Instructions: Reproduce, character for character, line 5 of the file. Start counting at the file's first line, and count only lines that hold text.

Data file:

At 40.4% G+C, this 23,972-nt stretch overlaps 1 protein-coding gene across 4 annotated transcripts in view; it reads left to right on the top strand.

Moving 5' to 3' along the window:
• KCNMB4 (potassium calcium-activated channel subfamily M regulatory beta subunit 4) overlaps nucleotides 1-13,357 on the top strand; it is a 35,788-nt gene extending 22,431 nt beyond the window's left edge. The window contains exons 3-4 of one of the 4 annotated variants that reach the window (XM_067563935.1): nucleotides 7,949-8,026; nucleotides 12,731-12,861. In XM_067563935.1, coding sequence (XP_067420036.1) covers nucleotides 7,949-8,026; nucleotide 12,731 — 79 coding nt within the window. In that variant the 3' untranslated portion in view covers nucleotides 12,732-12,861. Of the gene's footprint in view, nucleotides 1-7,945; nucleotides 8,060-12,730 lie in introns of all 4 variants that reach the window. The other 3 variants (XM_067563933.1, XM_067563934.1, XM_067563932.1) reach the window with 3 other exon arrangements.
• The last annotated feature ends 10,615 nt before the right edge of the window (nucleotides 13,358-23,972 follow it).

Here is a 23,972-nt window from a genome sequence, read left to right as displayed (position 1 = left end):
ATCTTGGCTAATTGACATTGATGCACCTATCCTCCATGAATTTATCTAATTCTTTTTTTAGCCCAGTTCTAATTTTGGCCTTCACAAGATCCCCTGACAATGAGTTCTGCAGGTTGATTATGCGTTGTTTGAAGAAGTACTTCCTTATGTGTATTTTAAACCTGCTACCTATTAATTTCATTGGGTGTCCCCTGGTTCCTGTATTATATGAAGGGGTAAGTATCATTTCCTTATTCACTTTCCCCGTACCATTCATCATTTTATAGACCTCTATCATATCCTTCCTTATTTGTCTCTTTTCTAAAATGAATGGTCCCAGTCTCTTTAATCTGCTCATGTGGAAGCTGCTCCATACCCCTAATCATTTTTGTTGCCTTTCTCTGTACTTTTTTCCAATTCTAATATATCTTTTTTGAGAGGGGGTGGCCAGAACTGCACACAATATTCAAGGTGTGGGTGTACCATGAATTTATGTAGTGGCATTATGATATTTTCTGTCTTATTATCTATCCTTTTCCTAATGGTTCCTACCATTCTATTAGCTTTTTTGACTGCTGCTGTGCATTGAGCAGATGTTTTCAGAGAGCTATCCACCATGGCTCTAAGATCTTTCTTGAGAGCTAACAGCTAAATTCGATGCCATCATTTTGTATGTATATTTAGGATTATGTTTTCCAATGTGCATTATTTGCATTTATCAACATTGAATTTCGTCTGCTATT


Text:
Here is a 23,972-nt window from a genome sequence, read left to right as displayed (position 1 = left end):